May 2013 | Sponsored | Thought Leaders

Shoring up Sourcing Strategies

Tags: Latin America, Supply Chain Management, Asia, Risk Management, Cross-border Trade, Mexico, Manufacturing

Steve Sensing is Vice President & General Manager, Ryder Supply Chain Solutions, 888-887-9337

Q: What factors are driving reshoring/near-sourcing consideration?

A: A balance in labor rates between China and North America is warranting a second look at sourcing and manufacturing closer to demand. Mexico may be a first choice because of its labor cost differential, but the United States, with the promise of cheaper energy, presents another opportunity. There is also a matter of disaster preparedness and recovery. Following the Japan earthquake and tsunami, companies quickly recognized that single-sourcing production and supply was fraught with risk. These factors are driving manufacturers to consider bringing back some production to North America.

On a micro level, speed to market and the ability to react to the dynamic nature of customer demand are other important considerations for near-sourcing. Retailers used to want product with little differentiation. Now, retailers need to offer product with different configurations in order to compete against each other. This adds even more complexity and cost to longer supply chains.

Q: How does supply chain strategy factor into this shift?

A: As one example, in the past 18 months we've seen growing demand from customers to implement postponement strategies that bring more value-added activities closer to demand. Companies are still manufacturing the end component offshore, but they are moving specific retailer configuration to the United States.

There are a few reasons for this approach. Companies can reduce the total supply chain cost by shipping bulk quantities to the United States versus pre-packaging product with a lot of air, corrugate, or plastic wrap. Then that inventory can be built to a specific retailer's requirement on demand. This reduces obsolescence if there is a change in consumer demand or order quantity. Companies can also react more quickly to demand changes if they have a U.S. footprint rather than single-sourcing from the Far East. No less important, elimination of CO2 emissions is inherent in cost reduction.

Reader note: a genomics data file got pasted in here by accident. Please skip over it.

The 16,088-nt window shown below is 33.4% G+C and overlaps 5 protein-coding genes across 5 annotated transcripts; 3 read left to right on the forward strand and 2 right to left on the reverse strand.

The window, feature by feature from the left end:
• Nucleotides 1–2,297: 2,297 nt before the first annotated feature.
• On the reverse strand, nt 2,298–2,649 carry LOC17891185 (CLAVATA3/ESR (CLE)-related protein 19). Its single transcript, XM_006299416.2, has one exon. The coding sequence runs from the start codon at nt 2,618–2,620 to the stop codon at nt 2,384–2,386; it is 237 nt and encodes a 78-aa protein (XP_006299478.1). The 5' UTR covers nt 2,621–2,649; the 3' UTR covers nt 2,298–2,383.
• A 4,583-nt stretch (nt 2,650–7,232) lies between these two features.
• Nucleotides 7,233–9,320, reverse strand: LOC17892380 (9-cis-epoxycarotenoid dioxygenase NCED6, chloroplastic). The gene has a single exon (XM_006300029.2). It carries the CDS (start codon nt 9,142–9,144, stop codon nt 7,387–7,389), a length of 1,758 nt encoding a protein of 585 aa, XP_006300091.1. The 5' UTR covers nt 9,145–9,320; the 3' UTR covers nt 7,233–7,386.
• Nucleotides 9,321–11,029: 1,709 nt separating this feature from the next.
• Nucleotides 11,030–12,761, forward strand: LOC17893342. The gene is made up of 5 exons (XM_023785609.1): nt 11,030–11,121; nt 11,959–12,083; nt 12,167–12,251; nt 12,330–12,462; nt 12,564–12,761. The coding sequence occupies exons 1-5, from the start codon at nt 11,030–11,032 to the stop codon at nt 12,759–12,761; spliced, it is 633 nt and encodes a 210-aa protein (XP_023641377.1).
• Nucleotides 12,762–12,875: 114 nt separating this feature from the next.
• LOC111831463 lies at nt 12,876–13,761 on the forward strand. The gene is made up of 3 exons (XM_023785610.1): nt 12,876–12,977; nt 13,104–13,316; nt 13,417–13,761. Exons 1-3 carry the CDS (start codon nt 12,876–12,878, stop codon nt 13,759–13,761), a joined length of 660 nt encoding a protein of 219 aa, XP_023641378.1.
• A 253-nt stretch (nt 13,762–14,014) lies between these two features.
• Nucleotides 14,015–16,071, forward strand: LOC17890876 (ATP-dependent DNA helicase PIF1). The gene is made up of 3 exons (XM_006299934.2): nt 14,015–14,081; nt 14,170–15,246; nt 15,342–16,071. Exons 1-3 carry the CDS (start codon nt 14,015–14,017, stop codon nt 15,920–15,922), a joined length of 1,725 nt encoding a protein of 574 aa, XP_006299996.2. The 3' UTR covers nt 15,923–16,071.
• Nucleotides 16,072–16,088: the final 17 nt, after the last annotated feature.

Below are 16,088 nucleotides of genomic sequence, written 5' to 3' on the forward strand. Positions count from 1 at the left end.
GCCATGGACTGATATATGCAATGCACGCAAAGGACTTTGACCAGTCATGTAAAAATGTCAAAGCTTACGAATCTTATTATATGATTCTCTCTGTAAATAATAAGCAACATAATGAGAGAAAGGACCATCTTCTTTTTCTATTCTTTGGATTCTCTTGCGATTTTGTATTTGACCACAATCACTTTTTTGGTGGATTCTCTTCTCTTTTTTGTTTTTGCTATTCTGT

Q: Within this near-sourcing context, how are U.S. companies flexing their sourcing and selling strategies?

A: Some of our customers shifted manufacturing to Asia years ago, but never left the United States entirely. They kept a domestic footprint in case they ever needed to flip the switch. So they are able to capitalize on that presence, hire more people, turn up the volume, and manufacture in the United States. More companies will follow this example.

But the trend will be toward regional manufacturing. Consider the automotive industry. There was a time when cars were made in Asia and shipped to the United States. Now those automotive manufacturers have based production closer to demand to reduce transportation costs and react faster to changing market conditions.

We've also seen the reverse situation: a customer that has sourced components globally and manufactured domestically (because of intellectual property concerns) to serve Asian consumer demand, now taking a more regional production approach closer to the markets it serves.